By Staff Reporter
Mutare: Cyclone Idai which devastated Chimanimani and Chipinge districts leaving hundreds dead and more missing in March this year, has increased cases of malaria in Manicaland province, a health top official has said.
Chief Director Preventative Services in the Ministry of Health, Gibson Mhlanga said the tropical Cyclone put a strain to national disaster risk reduction strategies.
He added that the hostile weather phenomenon provided a breeding ground for malaria causing mosquitoes in the border province.
“The cyclone took away the major malaria preventative tools that had been set up to protect communities during the pre-season campaign in the fourth quarter of 2018 as it destroyed homes and swept away mosquito nets which families might have had and created more breeding ground for vector mosquitos.
“The disaster presented a serious test for our national response systems to emergencies.
“The Ministry Health and Child Care malaria programme was able to respond…but access was not easy,” said Mhlanga on the sidelines of the National Malaria Annual Conference held in the eastern border city recently.
The annual conference, which was attended by officials from the Ministry of Health and Child Care, stakeholders and partners, was meant to strategise towards achieving priorities of the national malaria control programme.
National Malaria Programme coordinator, Joseph Mberikunashe said the climate change induced cyclone has caused a 10 percent upsurge in malaria incidents despite routine government control measures.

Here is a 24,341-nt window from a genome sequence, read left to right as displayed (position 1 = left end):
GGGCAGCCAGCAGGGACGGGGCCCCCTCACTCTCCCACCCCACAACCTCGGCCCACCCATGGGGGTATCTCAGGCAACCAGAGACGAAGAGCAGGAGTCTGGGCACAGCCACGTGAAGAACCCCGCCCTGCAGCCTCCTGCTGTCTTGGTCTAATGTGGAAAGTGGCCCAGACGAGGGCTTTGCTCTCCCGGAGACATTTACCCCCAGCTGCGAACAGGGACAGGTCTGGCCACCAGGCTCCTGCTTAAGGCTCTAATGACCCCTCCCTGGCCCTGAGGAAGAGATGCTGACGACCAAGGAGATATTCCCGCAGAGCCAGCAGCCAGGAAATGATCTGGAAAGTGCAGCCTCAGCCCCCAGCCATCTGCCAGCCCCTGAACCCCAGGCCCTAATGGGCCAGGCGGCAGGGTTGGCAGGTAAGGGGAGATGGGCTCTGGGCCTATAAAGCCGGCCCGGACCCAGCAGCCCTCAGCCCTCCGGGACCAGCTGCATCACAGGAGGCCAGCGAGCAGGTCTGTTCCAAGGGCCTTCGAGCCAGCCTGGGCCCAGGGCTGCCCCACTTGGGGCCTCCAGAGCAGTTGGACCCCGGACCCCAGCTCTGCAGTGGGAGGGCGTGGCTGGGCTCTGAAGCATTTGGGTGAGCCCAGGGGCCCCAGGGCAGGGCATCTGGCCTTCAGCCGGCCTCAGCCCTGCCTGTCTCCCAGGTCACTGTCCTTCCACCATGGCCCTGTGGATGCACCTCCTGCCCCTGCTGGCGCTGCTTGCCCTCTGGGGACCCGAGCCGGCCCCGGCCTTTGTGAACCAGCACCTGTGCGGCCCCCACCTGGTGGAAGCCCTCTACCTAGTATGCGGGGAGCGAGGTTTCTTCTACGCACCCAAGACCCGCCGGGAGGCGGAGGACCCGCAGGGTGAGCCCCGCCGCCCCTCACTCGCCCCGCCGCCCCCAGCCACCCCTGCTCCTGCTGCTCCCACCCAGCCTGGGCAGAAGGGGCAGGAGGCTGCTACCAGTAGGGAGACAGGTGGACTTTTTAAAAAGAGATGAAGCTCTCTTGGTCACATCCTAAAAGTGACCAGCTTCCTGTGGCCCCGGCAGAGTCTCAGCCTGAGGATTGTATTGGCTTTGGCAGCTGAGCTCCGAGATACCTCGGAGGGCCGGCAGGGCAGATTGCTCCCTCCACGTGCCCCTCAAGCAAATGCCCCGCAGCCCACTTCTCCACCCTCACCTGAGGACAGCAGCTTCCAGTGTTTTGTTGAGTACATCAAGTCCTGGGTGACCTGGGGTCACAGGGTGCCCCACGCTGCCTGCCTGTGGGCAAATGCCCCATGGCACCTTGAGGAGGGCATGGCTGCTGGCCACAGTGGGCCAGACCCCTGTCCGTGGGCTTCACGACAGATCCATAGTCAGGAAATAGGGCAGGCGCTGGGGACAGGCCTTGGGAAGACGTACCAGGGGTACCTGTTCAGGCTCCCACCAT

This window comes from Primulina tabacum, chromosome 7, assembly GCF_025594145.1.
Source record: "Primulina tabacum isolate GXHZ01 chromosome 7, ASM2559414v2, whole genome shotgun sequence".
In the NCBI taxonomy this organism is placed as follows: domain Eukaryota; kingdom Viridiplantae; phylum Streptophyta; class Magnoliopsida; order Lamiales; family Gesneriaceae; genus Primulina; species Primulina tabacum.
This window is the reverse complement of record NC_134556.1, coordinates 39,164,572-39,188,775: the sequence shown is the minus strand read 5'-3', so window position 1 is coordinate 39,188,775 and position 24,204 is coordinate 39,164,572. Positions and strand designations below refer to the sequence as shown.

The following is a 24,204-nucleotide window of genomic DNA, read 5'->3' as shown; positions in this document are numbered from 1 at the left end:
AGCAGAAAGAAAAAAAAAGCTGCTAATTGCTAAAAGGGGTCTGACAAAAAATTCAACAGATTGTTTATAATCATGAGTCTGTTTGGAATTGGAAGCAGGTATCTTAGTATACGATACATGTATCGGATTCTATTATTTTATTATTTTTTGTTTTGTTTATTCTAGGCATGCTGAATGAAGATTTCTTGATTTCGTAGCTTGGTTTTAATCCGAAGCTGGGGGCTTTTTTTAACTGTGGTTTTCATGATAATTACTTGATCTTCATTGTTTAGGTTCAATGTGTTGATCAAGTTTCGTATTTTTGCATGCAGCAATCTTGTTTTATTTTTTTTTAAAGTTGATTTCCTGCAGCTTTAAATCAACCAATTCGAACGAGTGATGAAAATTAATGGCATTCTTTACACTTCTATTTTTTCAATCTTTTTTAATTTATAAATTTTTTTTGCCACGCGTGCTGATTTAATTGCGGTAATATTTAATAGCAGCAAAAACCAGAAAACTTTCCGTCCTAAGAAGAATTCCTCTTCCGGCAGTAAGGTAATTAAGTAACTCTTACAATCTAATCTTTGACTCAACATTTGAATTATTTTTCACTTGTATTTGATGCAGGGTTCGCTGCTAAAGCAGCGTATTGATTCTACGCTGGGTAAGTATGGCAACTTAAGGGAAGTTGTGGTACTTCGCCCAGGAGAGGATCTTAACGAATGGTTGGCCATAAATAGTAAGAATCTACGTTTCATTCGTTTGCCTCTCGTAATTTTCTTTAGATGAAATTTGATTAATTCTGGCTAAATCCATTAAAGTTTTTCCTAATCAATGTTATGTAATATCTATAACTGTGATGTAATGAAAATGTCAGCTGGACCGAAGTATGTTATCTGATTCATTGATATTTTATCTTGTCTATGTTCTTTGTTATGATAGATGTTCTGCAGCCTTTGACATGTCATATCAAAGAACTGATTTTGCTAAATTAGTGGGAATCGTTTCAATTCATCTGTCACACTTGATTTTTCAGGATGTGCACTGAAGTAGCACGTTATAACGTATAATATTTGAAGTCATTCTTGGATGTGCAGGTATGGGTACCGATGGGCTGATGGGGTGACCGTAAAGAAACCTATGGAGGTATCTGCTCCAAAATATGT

“The districts (affected by Cyclone Idai) in this province, Chimanimani and Chipinge, we have set up some temporary shelters and clinics outside the existing clinics that have been around but because people have been displaced from their homes, they are more exposed to mosquito bites.
“So we have been seeing cases increasing, they have increased by 10% so far since the Cyclone Idai happened and Manicaland is our highest malaria burdened province in the country.
“So when you compare the number of cases from last, they have increased by 10 percent despite the fact that we have sprayed and taken measures that target the homes,” he said.
Dr Mberikunashe said Zimbabwe has made significant progress in fighting malaria with at least 28 districts out of 62 already in the pre-elimination phase.
He said while half of the population lives in malaria risk areas, there have been great strides in fighting the scourge nationally.
“The country has been making significant progress in terms of elimination of malaria in the country. We have realised an 86% percent reduction in terms of disease burden in 2018 compared to a baseline of the year 2000.
“In terms of deaths we have also seen a decline of 82% over the same period so that’s significant change in the landscape for malaria in the country.
“Out of the 62 districts, we now have 28 which are already doing pre-elimination activities which mean malaria has been reduced to very few cases per district or less than 4 cases out of every 1000, and we can follow up on every case because they are manageable,” said Mberikunashe.